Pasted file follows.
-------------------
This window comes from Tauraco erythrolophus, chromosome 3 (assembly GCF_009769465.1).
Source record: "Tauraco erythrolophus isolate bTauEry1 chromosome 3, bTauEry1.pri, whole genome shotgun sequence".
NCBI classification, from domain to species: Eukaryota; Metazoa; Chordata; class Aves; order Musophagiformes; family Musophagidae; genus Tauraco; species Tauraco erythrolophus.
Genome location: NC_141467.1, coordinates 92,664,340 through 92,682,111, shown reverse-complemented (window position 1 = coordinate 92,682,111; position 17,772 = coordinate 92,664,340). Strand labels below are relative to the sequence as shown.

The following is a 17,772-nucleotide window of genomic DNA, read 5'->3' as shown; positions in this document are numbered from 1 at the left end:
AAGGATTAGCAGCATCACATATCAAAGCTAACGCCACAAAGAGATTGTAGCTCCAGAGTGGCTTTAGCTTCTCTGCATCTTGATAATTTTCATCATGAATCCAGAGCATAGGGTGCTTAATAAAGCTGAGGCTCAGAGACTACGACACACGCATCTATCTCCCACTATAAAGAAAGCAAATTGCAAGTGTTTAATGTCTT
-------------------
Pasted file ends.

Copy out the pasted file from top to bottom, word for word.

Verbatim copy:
This window comes from Tauraco erythrolophus, chromosome 3 (assembly GCF_009769465.1).
Source record: "Tauraco erythrolophus isolate bTauEry1 chromosome 3, bTauEry1.pri, whole genome shotgun sequence".
NCBI classification, from domain to species: Eukaryota; Metazoa; Chordata; class Aves; order Musophagiformes; family Musophagidae; genus Tauraco; species Tauraco erythrolophus.
Genome location: NC_141467.1, coordinates 92,664,340 through 92,682,111, shown reverse-complemented (window position 1 = coordinate 92,682,111; position 17,772 = coordinate 92,664,340). Strand labels below are relative to the sequence as shown.

The following is a 17,772-nucleotide window of genomic DNA, read 5'->3' as shown; positions in this document are numbered from 1 at the left end:
AAGGATTAGCAGCATCACATATCAAAGCTAACGCCACAAAGAGATTGTAGCTCCAGAGTGGCTTTAGCTTCTCTGCATCTTGATAATTTTCATCATGAATCCAGAGCATAGGGTGCTTAATAAAGCTGAGGCTCAGAGACTACGACACACGCATCTATCTCCCACTATAAAGAAAGCAAATTGCAAGTGTTTAATGTCTT